JP: I don’t think we need to be cautious about it. We need to make cannabis regulations work for our state, for businesses, for consumers and I’m excited to tackle that. I think Colorado’s leadership role in the cannabis industry will be challenged by states like California and Washington, and we need to make sure that we keep a lot of those good jobs right here in Colorado.

THC: Voters in Denver recently passed a social consumption pilot program. Many people in the industry think its limited scope will knock us down on the competitive totem pole. Do you have any plans for how you will help keep Colorado competitive in that way?

JP: A lot of those decisions should be made at the local level, and they are made at the local level. Different communities decide whether they want to have dispensaries, how many they have, how they want to regulate social consumption . . . these are all dealt with locally and they’re very important issues as people select their mayors and city council candidates.

THC: What’s your strategy look like headed into such a crowd governor’s race and how do you feel about your place in the arena?

JP: I’m working hard to earn every vote and taking no votes for granted. So I think it’s a wide open field to continue the legacy of Governor Hickenlooper of growing our economy and creating jobs. And I’m excited to offer a vision for an economy that works for everybody, and creating tens of thousands of green jobs that can’t be outsourced, and improving our schools to make sure we have a first-class education system in place for next generation Coloradans.

THC: How did energy, free access to preschool and kindergarten, and employee stock options become your focus?

JP: There’s a lot more, obviously, than that, but I think the fundamental question that we need to answer as Americans and Coloradans is how can economic growth work for everybody not just investors and executives. And I think a big part of the answer is encouraging employee ownership in all of its forms and that means stock options. It means formalized profit sharing. It means ESOPs (employee stock ownership plans). It means co-ops. All the different forms that it can take, we want to make sure that those who work hard every day to create the value have their incentives aligned with the investors and management and also to see their share of the profits from the sale or from profitabilities.

THC: What about renewable energy and free access to preschool and kindergarten?

JP: There’s so many reasons to move to 100 percent renewable energy. I have a plan at polisforcolorado.com to do it by 2040. It’s for clean air. It’s to do our part on climate. It creates green jobs that can’t be outsourced and it creates an economy that’s energy independent and gives us an advantage over other states and countries that will rely on the price variability of fossil fuels that are subject to global markets and global forces that they don’t control.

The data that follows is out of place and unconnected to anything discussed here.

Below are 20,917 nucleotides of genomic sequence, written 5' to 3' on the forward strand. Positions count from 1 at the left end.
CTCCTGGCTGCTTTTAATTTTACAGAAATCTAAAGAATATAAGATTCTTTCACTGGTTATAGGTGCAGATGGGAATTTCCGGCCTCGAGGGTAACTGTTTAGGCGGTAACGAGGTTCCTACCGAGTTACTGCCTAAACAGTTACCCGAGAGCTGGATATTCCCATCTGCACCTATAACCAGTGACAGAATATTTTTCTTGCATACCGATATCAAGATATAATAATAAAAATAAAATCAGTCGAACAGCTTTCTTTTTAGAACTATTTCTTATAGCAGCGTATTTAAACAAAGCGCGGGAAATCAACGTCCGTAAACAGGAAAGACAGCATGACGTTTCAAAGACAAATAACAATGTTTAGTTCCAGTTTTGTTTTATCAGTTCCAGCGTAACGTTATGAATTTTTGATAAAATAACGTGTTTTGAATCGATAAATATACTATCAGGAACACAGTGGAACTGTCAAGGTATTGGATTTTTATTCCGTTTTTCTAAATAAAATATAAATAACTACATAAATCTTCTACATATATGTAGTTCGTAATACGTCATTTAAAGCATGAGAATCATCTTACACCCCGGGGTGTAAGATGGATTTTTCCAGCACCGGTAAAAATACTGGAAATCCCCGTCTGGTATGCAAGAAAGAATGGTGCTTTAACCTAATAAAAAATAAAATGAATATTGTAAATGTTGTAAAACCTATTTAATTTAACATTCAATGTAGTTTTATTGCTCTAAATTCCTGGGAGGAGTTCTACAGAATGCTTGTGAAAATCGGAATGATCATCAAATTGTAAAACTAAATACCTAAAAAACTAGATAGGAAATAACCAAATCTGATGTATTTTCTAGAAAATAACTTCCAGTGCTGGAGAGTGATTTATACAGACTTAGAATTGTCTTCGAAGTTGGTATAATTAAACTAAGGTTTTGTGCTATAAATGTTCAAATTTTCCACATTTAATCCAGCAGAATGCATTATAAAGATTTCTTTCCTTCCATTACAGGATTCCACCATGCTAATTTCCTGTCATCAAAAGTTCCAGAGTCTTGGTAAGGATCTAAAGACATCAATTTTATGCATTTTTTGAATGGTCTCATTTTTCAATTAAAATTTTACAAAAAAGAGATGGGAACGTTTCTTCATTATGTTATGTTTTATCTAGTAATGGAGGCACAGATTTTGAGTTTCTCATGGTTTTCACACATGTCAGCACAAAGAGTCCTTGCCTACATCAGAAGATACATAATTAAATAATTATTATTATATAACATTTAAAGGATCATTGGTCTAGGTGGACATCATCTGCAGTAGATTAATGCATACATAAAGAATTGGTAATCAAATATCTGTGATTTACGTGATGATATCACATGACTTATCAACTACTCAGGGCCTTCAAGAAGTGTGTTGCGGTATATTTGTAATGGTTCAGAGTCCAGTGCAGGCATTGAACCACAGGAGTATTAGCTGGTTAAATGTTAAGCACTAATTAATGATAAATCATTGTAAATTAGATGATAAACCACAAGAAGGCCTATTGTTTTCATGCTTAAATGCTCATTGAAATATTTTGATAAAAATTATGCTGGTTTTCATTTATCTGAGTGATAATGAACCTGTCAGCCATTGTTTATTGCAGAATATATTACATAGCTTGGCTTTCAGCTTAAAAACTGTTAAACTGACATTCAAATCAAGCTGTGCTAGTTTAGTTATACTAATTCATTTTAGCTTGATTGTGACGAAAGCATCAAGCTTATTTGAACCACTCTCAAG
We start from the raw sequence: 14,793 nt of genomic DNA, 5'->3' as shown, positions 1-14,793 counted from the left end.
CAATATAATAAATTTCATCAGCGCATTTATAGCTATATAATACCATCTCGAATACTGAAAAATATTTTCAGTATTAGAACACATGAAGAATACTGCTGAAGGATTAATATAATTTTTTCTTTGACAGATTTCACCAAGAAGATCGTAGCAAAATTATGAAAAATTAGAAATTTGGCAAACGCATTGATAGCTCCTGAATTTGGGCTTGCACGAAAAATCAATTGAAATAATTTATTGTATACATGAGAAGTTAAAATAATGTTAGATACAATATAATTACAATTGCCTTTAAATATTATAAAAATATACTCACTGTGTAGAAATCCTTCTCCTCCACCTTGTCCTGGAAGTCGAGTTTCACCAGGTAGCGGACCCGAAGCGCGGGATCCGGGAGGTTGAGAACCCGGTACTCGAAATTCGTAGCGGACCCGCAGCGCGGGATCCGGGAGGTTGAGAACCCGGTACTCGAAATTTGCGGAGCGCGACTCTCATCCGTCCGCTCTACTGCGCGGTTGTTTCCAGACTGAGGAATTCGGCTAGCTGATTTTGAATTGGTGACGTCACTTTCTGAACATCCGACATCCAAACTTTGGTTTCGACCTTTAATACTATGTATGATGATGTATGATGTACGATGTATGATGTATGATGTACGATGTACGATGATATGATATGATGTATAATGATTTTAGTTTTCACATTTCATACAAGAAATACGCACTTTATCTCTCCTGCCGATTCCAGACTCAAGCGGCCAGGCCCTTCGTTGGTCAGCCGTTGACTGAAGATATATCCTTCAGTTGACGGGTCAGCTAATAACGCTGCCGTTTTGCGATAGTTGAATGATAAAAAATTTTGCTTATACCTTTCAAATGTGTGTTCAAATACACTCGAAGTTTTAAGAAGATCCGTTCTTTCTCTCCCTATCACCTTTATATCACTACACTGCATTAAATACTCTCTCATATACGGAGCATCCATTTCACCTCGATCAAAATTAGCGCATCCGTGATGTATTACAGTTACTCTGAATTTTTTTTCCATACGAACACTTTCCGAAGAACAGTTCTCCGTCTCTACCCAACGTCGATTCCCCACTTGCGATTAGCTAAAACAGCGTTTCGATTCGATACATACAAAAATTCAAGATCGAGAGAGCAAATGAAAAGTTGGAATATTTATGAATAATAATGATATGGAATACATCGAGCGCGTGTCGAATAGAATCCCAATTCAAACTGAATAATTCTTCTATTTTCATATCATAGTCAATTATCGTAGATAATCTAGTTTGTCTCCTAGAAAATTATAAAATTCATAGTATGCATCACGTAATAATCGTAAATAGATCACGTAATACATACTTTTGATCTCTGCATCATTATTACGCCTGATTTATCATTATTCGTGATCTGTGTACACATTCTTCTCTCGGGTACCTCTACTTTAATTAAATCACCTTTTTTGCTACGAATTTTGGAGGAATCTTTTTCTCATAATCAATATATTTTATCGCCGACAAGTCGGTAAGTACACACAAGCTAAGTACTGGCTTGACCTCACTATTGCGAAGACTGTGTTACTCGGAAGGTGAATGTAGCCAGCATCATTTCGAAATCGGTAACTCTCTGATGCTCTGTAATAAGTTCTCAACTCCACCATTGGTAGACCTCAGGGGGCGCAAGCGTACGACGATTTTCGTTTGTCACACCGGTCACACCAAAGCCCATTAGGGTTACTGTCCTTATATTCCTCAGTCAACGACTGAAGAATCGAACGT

Education is where I’ve done much of my professional work. I served six years on the state board of education. I’ve started two schools; I’ve served as superintendent of one. And I’ve served on the Education and Workforce Committee in Washington. The most important and impactful thing we can do to improve opportunity for success is have universal preschool and kindergarten in our state. So we’re going to build a coalition with Republicans and Democrats and the business community to get it done.

THC: What else tops your list?

JP: I would say another challenge facing the state is transportation and infrastructure. We’ve had a lot of growth. We have a lot of traffic. We need smart planning, transit-oriented communities that are bus and rail systems in our metro area. We need to get ahead of the curve with regard to traffic and growth rather than always playing catch-up.

THC: How do you plan on bringing Colorado Democrats and Republicans together?

JP: I have a proven record of doing that work in my experience. I’m a member of the “no labels group” where we bring Democrats and Republicans together around solving problems. I think the challenges that Colorado faces are not partisan challenges. Republicans and Democrats want quality preschool and kindergarten for their kids. Republicans and Democrats want clean air. Republicans and Democrats want to make sure that the economy works for everybody. So we should focus on what brings us together rather than what separates us.

THC: What sort of relationship do you envision having with the Trump Administration?

JP: As a governor you have to work with whatever administration is in charge. But certainly we worry about their actions with regard to the legal cannabis industry. It’s too early to say, but we’re scared of some of the rhetoric from both the attorney general and others. As the governor, I would continue my efforts to push back against any and all federal efforts that interfere with our state laws.